The BPD-PTSD which to treatment first conundrum

In clinical practice being faced with co-morbidity is a common experience, and BPD-PTSD is one of these co-morbidities. The question of what to treat first or if co-morbidities should be treated concurrently was reviewed by a team out of Ryerson University, in Canada.

Richard Zeifman and his team (2021) completed a systematic review of psychotherapeutic approaches and treatment efficacy for comorbid borderline personality disorder and posttraumatic stress disorder. Here are some of their findings.

What did they examine?

Zeifman and his team examined 21 studies, reduced from an initial search that yielded 1610 studies in the area. They only examined adults and studies had to have BPD or subclinical BPD and PTSD or subclinical PTSD according to DSM-III-R, DSM-IV, or DSM-5.  They examined the safety considerations of treating BPD-PTSD; What happens when only one disorder is targeted and the impact of the stage-based approaches on both BPD and PTSD treatment outcomes.

Is providing trauma-focused treatment safe for individuals with BPD-PTSD?

Zeifman and colleuges reported that the studies they reviewed suggested that trauma-focused treatment does not lead to increased risk for suicide or self-harm in those with BPD-PTSD. However, (and an important however) they described that there was limitation to this statement because trauma-focused treatment was only implemented after a period of stabilization of suicidal or self-harm behaviours.

Does PTSD (or subclinical PTSD) hinder improvements in BPD-related outcomes associated with BPD-specific treatment.

Zeifman’s team examined six studies; findings were mixed. Most studies showed that PTSD symptoms such as suicidal ideation were not related to BPD outcomes or BPD severity. However, some studies did show negative outcomes. One reported less reduction in self-harm throughout treatment and another reported an increase in self-harm from post-treatment to follow up.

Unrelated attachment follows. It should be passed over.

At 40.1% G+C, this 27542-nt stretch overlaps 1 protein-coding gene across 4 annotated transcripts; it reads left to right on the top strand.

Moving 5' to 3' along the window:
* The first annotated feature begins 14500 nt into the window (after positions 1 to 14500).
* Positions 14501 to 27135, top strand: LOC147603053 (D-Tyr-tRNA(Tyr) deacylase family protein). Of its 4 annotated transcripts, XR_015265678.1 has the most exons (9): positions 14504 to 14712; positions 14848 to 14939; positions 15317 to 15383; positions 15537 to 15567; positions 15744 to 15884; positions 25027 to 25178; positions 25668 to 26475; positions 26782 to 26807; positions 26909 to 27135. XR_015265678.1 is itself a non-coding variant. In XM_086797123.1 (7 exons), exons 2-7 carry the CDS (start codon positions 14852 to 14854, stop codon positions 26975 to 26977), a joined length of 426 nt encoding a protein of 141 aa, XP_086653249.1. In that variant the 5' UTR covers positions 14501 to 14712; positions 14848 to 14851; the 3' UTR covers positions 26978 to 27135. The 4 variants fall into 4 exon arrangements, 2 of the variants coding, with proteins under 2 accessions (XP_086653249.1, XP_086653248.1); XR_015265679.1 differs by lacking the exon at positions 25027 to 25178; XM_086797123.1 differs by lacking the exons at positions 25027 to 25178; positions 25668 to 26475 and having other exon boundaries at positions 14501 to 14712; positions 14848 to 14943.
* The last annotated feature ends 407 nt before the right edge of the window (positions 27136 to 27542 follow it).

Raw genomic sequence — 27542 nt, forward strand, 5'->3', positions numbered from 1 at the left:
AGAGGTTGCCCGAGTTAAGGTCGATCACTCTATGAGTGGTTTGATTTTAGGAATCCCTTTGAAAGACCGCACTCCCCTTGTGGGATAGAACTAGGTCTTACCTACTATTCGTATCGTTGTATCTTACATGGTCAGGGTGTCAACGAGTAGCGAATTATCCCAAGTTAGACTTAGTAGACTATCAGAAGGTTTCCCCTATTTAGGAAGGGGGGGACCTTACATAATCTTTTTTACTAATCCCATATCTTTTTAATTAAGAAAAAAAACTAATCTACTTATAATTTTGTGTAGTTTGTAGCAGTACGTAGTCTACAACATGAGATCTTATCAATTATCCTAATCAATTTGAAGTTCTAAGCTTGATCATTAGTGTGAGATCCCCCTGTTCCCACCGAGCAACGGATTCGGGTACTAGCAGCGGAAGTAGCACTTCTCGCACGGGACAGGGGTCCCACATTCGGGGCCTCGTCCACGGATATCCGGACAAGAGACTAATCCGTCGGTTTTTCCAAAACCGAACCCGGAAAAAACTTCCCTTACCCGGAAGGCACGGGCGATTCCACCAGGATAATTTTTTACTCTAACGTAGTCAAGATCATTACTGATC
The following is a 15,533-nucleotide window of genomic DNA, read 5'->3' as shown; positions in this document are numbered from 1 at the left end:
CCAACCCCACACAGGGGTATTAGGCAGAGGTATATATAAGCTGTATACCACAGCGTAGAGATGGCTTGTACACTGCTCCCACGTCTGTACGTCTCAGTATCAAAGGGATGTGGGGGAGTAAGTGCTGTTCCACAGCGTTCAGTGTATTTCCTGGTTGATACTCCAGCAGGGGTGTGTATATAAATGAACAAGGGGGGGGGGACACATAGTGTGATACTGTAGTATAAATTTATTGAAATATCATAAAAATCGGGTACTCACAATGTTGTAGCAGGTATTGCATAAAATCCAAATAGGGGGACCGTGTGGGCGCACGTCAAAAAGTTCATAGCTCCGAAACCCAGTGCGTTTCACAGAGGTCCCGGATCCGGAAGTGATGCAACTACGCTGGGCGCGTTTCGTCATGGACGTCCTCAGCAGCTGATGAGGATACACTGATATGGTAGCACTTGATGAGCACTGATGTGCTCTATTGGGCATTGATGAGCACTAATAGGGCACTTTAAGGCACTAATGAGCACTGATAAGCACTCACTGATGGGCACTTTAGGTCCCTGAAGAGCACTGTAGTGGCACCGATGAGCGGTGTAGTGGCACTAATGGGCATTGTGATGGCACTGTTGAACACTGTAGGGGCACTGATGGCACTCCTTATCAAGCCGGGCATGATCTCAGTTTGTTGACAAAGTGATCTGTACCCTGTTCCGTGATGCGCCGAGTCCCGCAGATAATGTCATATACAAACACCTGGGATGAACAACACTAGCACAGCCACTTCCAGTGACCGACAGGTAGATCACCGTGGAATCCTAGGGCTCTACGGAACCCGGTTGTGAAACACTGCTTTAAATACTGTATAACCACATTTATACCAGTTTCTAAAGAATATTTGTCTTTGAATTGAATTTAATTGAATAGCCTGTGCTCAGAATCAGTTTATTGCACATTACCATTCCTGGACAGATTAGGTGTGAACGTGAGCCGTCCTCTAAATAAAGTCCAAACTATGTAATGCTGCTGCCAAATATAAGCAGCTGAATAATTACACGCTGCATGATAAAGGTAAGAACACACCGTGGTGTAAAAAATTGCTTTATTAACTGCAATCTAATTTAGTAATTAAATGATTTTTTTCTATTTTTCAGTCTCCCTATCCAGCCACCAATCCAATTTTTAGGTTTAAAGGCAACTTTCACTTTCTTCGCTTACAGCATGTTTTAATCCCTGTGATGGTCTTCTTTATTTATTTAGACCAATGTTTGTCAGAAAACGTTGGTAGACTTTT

Do PTSD treatment reduce BPD symptoms?

Zeifman found three studies that examined the effectiveness of trauma focused treatment for reducing BPD-related outcomes in BPD-PTSD (or subclinical BPD-PTSD).

They reported that narrative exposure therapy (NET) or treatment by experts, which included elements of DBT and either outpatient psychiatric management or inpatient care were effective in reducing BPD symptoms.

Importantly these studies also reported that there no significant increases in urge to self-harm or suicide on days that included trauma-focused sessions or while completing the trauma-focused NET protocol.

The third study described by Zeifman and colleagues was an 8-day intensive trauma-focused treatment program, which included PE and EMDR. It showed significant pre-post decreases in BPD severity.

Do BPD treatments reduce PTSD symptoms?

Zeifman and colleagues identified four studies that examined the efficacy of BPD-specific treatment for reducing PTSD symptoms in BPD-PTSD

They reported most studies showed some improvement in PTSD symptoms when BPD was treated with DBT or community treatment by experts. However, the DBT treatment alone did not seem to have lasting effects. In contrast if the person was treated with DBT and DBT+PE the effects on PTSD appeared better and longer lasting.

Which is best to do first treat PTSD or BPD?

Unfortunately, the jury is still out on which is best to treat first. Zeifman and colleagues have reported trauma-focused treatment alone appears to lead to reductions in BPD symptoms among individuals with BPD-PTSD. Caution needs to be applied given that this is from a small number of studies, with limitations to the samples. In contrast, the staged based treatments focus on stabilisation of what could be considered prominent BPD features. More on this below.

Treatment that targets both BPD and PTSD; Staged based treatments.

Three stage-based treatments have been tested for BPD-PTSD. Stage-based treatment, in the BPD-PTSD context means that trauma-focused treatment is provided after:

1) safety concerns such as suicide attempts have ceased, and

2) skills to regulate or tolerate distressing emotions have been developed.

This staged based approach is different to the guidelines, for psychotherapy of complex PTSD released in 2012 by the International Society of Traumatic Stress Studies (ISTSS). These guidelines have since been contradicted.

Staged based treatments

The three stage-based treatments that have been tested for BPD-PTSD, they include:



EMDR plus stabilization-based sessions.

Zeifman and colleagues concluded that “The evidence base for stage-based treatments for BPD-PTSD is growing and suggests that they may be safe and efficacious in the treatment of PTSD, and at least some have documented efficacy for reducing BPD pathology as well.”


BPD-PTSD is a difficult area to treat, there is limited research. What research is present in regard to a specific approach for this co-morbidity appears to recommend stability in risk behaviours and regulation of affect before treating the PTSD. There is some effect on both co-morbidities if one of the comorbidities is treated. It is not clear how long lasting these effects might be.


Zeifman, R. J., Landy, M., Liebman, R. E., Fitzpatrick, S., & Monson, C. M. (2021). Optimizing treatment for comorbid borderline personality disorder and posttraumatic stress disorder: A systematic review of psychotherapeutic approaches and treatment efficacy. Clinical psychology review86, 102030.